Last week marked 37 years since the Wagalla Massacre in Kenya. This was an operation in Wahir in 1984 meant to crush the Shifta War that resulted in the massacre of hundreds at Wagalla Airstrip.
The Shifta War (1963–1984) was a secessionist conflict in which ethnic Somalis in the Northern Frontier District (NFD) of Kenya attempted to secede from Kenya to join Somalia.
The method of execution used by the government of the day leading to the massacre has always been condemned by human rights activists while the world sympathizes with the victims.
However, 37 years later, security experts believe the government was justified to show strength and decisiveness in dealing with a security threat of that capacity.
Were it not for the government’s show of strength, maybe today we will be talking of a different story, most probably, of NFD being part of Somalia and begging to be returned back to Kenya following the destruction of the once great Horn of Africa country since the fall of Siad Barre in 1991.
Another example was the Sabaot Land Defence Force (SLDF). A guerrilla militia which operated in the Mount Elgon District of Kenya and part of Uganda since 2005. The group was reported to have conducted merciless killings of more than 600 people, committing a variety of atrocities including murder, torture, rape, and the theft and destruction of property with so much impunity.
Wycliffe Matakwei Kirui Komon was the deputy commander; he claimed to command 35,000 soldiers and scouts.Unusual for groups in the area, they wore jungle camouflage uniforms and had access to ammunition – although AK47s and other guns are easily accessible from bordering nations such as Somalia, costing around $130 while ammunition is more difficult to acquire. The SLDF was funded by unofficial “taxation” of the local residents, and implemented a parallel administration system.
To deal with the gang, the government launched a large scale military assault in March 2008, killing the commander of the militia who was former bodyguard to the President, and Wycliffe Matakwei Kirui Komon, who was the deputy commander.
Just like Wagalla, the successful operation invited allegations of serious human rights abuses alleged by the security forces, including murder, torture, rape, and arbitrary detention.
The Kenya National Commission on Human Rights (KNCHR) called for an investigation into allegations of torture committed by security forces which were denied by the then police spokesman Eric Kiraithe who instead accused SLDF for the violence acts.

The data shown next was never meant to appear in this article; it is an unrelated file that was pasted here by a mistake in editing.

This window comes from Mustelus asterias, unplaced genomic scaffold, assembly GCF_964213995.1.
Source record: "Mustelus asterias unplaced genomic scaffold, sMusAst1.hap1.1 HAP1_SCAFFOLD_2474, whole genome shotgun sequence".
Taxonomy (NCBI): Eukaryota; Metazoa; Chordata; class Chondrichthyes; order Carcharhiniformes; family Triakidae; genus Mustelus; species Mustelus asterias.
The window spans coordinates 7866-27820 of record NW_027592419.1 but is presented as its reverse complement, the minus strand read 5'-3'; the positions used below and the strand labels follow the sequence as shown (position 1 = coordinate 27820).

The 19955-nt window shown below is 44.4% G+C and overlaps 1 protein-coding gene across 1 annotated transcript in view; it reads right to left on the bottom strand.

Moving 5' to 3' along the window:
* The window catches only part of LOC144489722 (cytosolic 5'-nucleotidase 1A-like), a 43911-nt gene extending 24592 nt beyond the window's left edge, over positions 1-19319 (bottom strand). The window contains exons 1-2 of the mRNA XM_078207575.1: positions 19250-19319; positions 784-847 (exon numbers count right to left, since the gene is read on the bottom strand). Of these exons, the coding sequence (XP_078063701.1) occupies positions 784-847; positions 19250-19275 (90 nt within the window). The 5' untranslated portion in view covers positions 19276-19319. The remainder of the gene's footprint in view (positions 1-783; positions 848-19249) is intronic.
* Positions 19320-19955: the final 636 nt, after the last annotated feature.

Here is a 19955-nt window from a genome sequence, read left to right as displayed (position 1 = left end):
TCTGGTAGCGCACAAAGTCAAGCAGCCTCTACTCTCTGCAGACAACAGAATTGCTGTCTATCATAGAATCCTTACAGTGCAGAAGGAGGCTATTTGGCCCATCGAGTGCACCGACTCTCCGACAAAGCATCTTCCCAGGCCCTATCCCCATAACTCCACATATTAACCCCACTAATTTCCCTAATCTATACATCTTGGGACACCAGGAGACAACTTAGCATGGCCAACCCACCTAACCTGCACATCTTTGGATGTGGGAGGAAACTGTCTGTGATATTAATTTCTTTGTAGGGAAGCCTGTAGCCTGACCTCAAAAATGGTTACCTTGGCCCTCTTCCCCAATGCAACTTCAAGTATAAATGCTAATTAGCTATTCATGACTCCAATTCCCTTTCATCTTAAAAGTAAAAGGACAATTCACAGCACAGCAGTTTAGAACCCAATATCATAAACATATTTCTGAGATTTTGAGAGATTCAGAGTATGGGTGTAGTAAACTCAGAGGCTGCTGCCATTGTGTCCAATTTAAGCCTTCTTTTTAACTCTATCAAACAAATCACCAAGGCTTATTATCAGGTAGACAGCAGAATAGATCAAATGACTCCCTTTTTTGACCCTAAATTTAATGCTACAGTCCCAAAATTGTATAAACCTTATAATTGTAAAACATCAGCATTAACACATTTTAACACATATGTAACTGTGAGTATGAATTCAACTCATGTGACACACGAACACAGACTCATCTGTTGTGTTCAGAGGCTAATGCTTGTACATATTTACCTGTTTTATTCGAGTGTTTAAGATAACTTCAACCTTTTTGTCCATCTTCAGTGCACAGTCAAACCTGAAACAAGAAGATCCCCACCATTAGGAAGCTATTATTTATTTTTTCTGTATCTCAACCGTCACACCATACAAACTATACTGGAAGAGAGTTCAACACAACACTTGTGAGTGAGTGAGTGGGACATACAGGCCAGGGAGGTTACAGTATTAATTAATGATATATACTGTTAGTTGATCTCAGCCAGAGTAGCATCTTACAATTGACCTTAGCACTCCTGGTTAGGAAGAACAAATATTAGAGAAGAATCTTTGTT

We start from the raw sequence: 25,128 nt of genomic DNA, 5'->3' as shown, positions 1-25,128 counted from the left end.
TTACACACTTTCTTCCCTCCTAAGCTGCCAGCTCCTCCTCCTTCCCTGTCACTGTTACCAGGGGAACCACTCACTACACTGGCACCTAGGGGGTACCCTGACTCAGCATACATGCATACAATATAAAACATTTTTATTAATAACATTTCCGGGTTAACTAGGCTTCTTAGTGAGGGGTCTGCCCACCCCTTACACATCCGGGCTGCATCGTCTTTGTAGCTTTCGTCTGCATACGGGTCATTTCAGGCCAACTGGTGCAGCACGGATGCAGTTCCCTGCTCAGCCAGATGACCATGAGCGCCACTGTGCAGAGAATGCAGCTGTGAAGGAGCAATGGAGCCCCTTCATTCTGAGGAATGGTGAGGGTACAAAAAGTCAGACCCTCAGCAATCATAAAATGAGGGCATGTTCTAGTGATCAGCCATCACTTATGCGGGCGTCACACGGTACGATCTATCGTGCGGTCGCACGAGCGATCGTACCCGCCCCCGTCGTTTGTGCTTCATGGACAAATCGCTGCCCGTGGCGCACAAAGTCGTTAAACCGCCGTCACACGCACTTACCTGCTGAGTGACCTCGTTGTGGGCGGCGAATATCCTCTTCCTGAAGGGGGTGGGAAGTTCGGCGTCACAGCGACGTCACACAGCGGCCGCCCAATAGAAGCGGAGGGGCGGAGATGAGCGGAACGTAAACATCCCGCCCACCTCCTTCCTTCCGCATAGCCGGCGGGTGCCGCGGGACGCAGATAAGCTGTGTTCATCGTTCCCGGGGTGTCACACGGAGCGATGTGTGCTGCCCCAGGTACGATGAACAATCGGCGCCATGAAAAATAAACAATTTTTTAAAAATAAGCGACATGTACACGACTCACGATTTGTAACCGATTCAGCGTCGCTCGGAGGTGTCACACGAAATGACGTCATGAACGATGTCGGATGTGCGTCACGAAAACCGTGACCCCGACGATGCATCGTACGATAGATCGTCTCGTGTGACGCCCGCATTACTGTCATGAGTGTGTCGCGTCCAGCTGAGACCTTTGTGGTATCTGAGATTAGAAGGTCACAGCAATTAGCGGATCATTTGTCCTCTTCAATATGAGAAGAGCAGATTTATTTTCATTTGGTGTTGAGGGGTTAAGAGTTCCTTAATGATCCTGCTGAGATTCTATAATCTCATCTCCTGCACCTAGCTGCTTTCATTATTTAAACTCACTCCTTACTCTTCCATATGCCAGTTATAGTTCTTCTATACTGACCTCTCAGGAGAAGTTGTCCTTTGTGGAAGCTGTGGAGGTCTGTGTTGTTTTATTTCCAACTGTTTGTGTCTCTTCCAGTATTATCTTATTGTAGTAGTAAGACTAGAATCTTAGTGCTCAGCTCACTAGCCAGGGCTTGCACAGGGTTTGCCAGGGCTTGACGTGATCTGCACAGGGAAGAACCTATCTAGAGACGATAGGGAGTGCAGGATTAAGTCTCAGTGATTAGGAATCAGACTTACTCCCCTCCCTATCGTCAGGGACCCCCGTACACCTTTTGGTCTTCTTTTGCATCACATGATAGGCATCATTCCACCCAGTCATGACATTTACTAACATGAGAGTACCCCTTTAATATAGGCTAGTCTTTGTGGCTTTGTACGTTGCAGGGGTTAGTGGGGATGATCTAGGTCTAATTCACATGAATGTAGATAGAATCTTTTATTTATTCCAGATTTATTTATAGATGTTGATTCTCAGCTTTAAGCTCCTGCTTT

Another group in Kenya’s Coast Province known as the Mombasa Republican Council (MRC), caused controversy because of its demands for secession and its campaign to mobilise inhabitants of the coastal region not to participate in the forthcoming general elections.
Formed in 1990s, the MRC, whose rallying call is Pwani Si Kenya (The Coast is not part of Kenya), was dormant until about 2008, when it publicly called for the establishment of an independent state to ‘liberate’ the coastal people ‘from mistreatment and marginalization by successive Kenyan governments’. Al-Shabaab group openly supported to the group’s demands, even acting as the military wing on behalf of the group.
This blow up forced the government to declare the group illegal in 2010, along with 33 other ‘organised criminal groups’. A significant operation by security forces ensued leading to the group’s defeat.
In 2008, former Minister for Internal Security, the late John Njoroge Michuki, was accused of issuing a ‘Shoot-to- Kill Order’ against the out-lawed Mungiki sect.
Although it could be argued that he was moved to another ministry after Human Rights groups condemned the order citing that it contravened both the Police Act and general Human Rights guaranteed by the constitution, Michuki is also praised by a substantive number of security experts and Kenyans at large, for putting to an end to the group accused of violence, vast human rights abuses and anti-government resistance since the 80’s.